Preserving a Right

A request to sign a petition from Brigade + Causes hit my mailbox yesterday that raised my eyebrows. “Sign the petition to #fireColbert” read the subject line. The opening of the petition says: “Stephen Colbert finally took it too far with a disgustingly lewd anti-Trump rant on The Late Show on CBS.”

The author of the petition was sufficiently offended by Colbert’s monologue from last week that the author initiated the movement. In fact, he closed his appeal by saying, “This is certainly within Colbert’s right to free speech, but the networks should strive for a higher level of decency. This isn’t comedy. It’s just disgusting and offensive.” Apparently the FCC was also alarmed at the language used in the monologue.

However, we need to ask ourselves in what way did the Colbert monologue in question substantially differ from the many antics of #45 during his campaign. We also need to recognize that Colbert is in the entertainment business and relies on [Nielsen] ratings in order to keep his show on the air. Similarly, during the campaign, #45 was in several industries (including entertainment) and heavily relies (even now) on outlandish behavior for the sake of garnering ratings and attention. So where’s the difference? We also need to take into consideration that #45 was never called to task for any of his campaign behavior and was never penalized in any way. In fact, he was applauded. It’s difficult to understand why, in a post-Carlin’s “7 dirty words” environment that Colbert (or CBS for that matter) should suffer even a penalty.

Now, to be sure, it’s no secret that Colbert is not a fan of the 45th President. It’s safe to say there’s little evidence that he has ever had favorable feelings about #45.

It says a lot about what still remains of American freedoms that Colbert can express his political opinions during his monologue without being censored or have his way of life threatened. It’s called freedom of speech. True, there were objectionable words used in the body of the monologue but the blue language was bleeped from the speech. Even Colbert’s mouth was blurred when he pronounced certain words so that they could not be discerned and cause offense. Those were the instances when it went into territory not covered by Carlin’s “7 dirty words” but at least the freedom to express those feelings was in place.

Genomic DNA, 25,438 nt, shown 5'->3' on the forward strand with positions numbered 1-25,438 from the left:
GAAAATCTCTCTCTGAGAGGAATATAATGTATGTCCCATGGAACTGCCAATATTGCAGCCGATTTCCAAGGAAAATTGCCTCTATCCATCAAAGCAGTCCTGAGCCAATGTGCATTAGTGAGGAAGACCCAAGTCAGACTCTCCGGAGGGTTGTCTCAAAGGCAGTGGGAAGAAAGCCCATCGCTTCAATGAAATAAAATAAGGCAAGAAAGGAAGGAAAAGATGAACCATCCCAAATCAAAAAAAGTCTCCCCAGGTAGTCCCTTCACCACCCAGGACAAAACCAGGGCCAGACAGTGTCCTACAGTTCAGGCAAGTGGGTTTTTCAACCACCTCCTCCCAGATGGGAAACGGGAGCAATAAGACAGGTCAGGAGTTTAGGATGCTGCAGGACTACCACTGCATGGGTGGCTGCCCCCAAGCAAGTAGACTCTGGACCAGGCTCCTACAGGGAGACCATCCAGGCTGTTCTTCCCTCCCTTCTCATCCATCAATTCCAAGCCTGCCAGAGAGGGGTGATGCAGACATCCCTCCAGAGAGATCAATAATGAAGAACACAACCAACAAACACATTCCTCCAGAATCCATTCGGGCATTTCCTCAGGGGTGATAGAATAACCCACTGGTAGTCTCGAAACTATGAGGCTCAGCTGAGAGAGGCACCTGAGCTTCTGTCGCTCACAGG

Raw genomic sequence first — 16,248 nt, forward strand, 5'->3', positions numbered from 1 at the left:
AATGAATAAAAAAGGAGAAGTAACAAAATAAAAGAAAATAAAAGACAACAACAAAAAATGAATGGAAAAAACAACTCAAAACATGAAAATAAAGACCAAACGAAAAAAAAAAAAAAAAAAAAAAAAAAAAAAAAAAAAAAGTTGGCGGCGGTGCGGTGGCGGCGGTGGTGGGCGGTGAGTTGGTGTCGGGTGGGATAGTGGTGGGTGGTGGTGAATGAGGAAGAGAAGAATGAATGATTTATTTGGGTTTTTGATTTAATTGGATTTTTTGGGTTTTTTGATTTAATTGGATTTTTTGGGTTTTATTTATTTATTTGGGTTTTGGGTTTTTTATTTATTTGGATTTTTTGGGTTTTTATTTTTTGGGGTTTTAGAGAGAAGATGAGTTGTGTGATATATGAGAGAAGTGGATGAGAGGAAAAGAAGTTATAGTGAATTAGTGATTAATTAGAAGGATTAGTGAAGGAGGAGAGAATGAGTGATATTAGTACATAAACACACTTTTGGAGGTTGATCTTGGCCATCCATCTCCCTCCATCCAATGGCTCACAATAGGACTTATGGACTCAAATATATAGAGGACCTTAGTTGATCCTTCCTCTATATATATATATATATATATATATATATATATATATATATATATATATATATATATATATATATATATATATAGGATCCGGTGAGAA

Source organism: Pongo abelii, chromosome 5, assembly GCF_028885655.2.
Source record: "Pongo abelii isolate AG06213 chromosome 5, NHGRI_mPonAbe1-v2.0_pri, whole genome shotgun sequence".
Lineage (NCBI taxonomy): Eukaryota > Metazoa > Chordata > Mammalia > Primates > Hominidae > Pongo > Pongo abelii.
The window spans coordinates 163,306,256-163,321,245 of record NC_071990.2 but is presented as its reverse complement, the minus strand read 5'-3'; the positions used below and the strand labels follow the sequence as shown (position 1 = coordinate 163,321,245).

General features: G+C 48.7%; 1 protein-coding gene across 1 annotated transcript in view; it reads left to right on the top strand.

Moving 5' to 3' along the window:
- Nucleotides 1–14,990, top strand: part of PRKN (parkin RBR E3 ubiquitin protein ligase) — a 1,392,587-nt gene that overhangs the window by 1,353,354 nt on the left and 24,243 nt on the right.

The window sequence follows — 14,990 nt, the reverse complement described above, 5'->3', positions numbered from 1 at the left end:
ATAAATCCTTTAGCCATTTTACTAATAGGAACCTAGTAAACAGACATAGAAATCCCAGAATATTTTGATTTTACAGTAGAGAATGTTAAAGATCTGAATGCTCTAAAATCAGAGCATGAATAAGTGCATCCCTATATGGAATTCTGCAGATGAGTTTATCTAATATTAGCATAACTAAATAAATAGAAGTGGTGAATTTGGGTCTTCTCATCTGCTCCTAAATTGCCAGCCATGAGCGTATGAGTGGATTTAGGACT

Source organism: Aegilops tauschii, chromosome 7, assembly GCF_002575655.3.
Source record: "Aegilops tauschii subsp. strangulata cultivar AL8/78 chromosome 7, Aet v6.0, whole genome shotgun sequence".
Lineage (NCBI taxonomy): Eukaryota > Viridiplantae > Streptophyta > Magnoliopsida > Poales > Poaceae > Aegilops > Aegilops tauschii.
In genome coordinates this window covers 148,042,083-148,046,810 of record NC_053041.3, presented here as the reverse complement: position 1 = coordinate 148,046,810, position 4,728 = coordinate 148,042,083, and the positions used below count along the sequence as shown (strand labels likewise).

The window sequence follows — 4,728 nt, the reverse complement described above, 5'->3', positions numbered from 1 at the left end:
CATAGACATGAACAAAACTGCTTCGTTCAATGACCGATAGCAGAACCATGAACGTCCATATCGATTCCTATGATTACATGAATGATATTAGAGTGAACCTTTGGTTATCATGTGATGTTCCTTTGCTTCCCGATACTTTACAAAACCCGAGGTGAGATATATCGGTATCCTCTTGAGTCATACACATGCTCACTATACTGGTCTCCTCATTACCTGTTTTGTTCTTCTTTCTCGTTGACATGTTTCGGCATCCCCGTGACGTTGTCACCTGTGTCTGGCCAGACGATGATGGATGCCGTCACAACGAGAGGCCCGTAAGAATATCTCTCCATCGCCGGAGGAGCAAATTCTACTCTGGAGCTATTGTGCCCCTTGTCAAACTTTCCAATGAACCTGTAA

Other TV hosts have also lampooned the First Family in this last week. It doesn’t appear any of those hosts are being called to task for doing their jobs while simultaneously pushing their audiences to engage in critical thinking or else express what their audiences fear to say aloud.

Likewise, the petition’s author has the freedom to express his distaste for the language – the language, mind you, not the thoughts and feelings owned by the speaker.

So, rather than endorse a return to Woodrow Wilson standards and suppression of one of our precious foundation rights, free speech, I will not sign that petition. Let us, without resorting to expletives and bullying, discuss and debate the policies of #45 and come up with solutions.

It appears both Colbert and the petition author have come up with a very meaningful topic for discussion as well as some meaningful tangents.

Unions and the First Amendment

We recently had a ruling come down from the Supreme Court in the case of Knox v. SEIU. The issues were analyzed in a YouTube video “The First Amendment and Knox v. SEIU (Trevor Burrus)” by a CATO specialist, Trevor Burrus. The case involves matters related to the First Amendment and free speech. Secondarily, it relates to how money deducted from a person’s union dues can be used with regard to political activities. And thirdly, it relates to the rights of nonunion members in regard to the fact that they have expressly opted out of being in the union and paying dues yet funds are being taken from their salaries for use in union political activities.

First of all, what is the First Amendment. It’s the section of the Bill of Rights that guarantees freedom of speech and freedom of religion.

The language of the First Amendment reads:

CONGRESS SHALL MAKE NO LAW RESPECTING AN ESTABLISHMENT OF RELIGION, OR PROHIBITING THE FREE EXERCISE THEREOF; OR ABRIDGING THE FREEDOM OF SPEECH, OR OF THE PRESS; OR THE RIGHT OF THE PEOPLE PEACEABLY TO ASSEMBLE, AND TO PETITION THE GOVERNMENT FOR A REDRESS OF GRIEVANCES.

American Library Association

What we find as we follow the CATO/Burrus analysis of this ruling is that nonunion members were being charged a fee for expressions that did not match their desires as well as represented funds they had expressly said they did not want to pay. In essence, they were not only paying for something they did not want, they were also paying to defeat their own interests.

For further information about the implications of rights under the First Amendment and freedom of expression, comments on the philosophical theories of freedom of expression can be found in Notes and analytic expressions on FindLaw.